The Railway Gallery

For some time now I've been meaning to make a concerted effort to photograph more of the amazing graffiti and street art that shows up in Toronto. This weekend I finally did so, taking advantage of the warm and clear spring weather, as well as my newly rebuilt bike. I meant to ride down through the Don Valley trails, out along Queen East, and then come up through the city's core. However, I found so much quality graffiti within a relatively small area of the valley that I wound up spending the better part of three hours down there, just photographing.

What follows are photos from an area of abandoned track that I've dubbed the Railway Gallery. The name might sound a little grandiose were it not for the fact that there is, quite honestly, a gallery's worth of quality street art along this one section of track. Here's a taste of it, but the full breadth can be found in my Flickr Set.

Also, if you recognize the work of any artists, please use the contact form on this site to identify which works belong to which artists so that I can credit them properly. Further, if you have tips for places with amazing graffiti, let me know so I can document that as well.

Headshots for N

A friend at work was in need of some headshots for a side project she was taking on, so we availed ourselves of some of the best end-of-day light to be found in North York for an quick photoshoot.

The 4000 Car

In case you're living in Toronto and you're not aware of it, some of the earliest pieces of current-era-streetcar history are actually still out on our streetcar routes. I knew nothing about them until I read an article in the Torontoist/blogTO/The Grid. That article helped me recognize the weird, red, moulded plastic I saw when I sat down on my streetcar this evening. I recognized it as something special—as a part of transit history—so when everyone cleared off the car, I made sure to snap a few photos.

This #4000 car is one of 3 or 4 of the earliest streetcars Toronto ever bought for the earliest fleet. These early cars (numbered something like 4000, 4002, 4003—I think one of them has been taken off the roads) were actually the only ones to bebuilt in Europe and shipped over to Toronto by boat. Subsequent cars were built to order Canada-side.

Thought I didn't get to spend much time with the car, here's a quick look at what it's like on the inside. Here's hoping these few pictures can make the day of a fellow streetcar nerd.

Big Smoke

We had some amazing fog in Toronto this past week, and it served as a rather whimsical canvas for all of the light that this city pours out. Here are just a few shots taken around a friend's birthday. I'm particularly fond of the last one, which I thought looked like the Rogers Mothership coming in for a landing until a friend mentioned that it more closely resembled the Shinra building!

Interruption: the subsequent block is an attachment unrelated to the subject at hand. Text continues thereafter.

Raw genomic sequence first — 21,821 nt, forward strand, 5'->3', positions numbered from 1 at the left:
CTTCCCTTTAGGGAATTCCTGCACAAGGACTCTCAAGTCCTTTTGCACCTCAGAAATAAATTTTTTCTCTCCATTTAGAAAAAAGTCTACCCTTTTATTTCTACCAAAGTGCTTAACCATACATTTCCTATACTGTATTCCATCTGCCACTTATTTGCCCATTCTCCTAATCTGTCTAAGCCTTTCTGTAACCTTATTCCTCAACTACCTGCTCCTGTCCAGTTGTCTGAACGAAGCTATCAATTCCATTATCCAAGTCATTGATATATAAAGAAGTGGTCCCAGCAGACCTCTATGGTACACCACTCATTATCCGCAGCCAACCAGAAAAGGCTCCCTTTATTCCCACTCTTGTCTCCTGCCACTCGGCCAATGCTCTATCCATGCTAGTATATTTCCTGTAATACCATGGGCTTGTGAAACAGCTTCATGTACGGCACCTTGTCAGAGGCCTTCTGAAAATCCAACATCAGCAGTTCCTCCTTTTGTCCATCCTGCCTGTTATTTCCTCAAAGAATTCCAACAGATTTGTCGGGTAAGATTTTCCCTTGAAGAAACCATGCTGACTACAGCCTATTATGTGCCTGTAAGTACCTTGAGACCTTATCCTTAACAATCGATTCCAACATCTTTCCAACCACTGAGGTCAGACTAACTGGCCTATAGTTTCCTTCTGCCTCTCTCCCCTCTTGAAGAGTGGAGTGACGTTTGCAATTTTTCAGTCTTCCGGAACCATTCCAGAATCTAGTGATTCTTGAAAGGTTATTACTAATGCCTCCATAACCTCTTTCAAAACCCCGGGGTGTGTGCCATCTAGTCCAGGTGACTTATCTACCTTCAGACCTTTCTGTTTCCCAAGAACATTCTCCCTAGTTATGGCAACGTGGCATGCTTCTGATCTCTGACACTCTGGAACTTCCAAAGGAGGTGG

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Sakura in the Park

Sakura/cherry blossoms are a huge deal in Japan. When they make their rolling arrival every year, moving in a line of blossoms from south to north along the island chain, they are greeted by blue tarps, barbecued meat, and ample amounts of booze. The parties are referred to as Hanami, and they are energetic, explosive events that often lead me to confuse the word "Hanami" (cherry blossom party) with "Hanabi" (fireworks).

Unfortunately, the archaic, turn-of-the-(last)century, repressed sensibilities of our public policy here in Canada means that the only booze flowing at Canadian Hanami events is clandestine in nature. However, if you're in it purely for the sakura, there are few better places in Toronto to take them in than High Park. 

This is no secret, which means that the park is taken over for a week and a half by people wielding these:

 

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You can't click a shutter in the place without winding up with three photographers and an engagement shoot in the background.

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Being someone who loves people but has little patience for photographer pissing matches, the zoo of glass can sometimes leave me feeling that sakura photography has become rather cliché.

This clichéd feeling lead me to resort to video, rather than photos, when the Toronto Japanese community organized a massive picnic in High Park (entitled Sakoolah) a week ago Sunday. 

I wasn't initially that titillated when Lindsay expressed interest in taking some sakura pictures in High Park last week. However, I wound up really enjoying the shoot, and part of the credit for that is owed to Lindsay for being such a willing and cooperative model. Here are the results from the shoot.

Sometimes an alley...

Since last month's K-Pop event had been so much fun to shoot, I decided to go out for the May event as well. In addition to the dance party, there was meant to be a Harajuku fashion show, and, having previously had my mind blown by Harajuku in person...

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...I assumed a whole fashion show would have been a blast to photograph.

Turns out it was just a bunch of Gothic Lolita/Some Other Randomness girls standing on stage and answering interview questions about how they learned to coordinate all that lace.

As interesting as that may be to some, it failed to live up to the Harajuku Fashion Show Of Awesome hype, so we left in search of other adventures and wound up in an alley with a lot of graffiti and a little bit of sakura.

Though I lacked a tripod or a lightstand, we made do.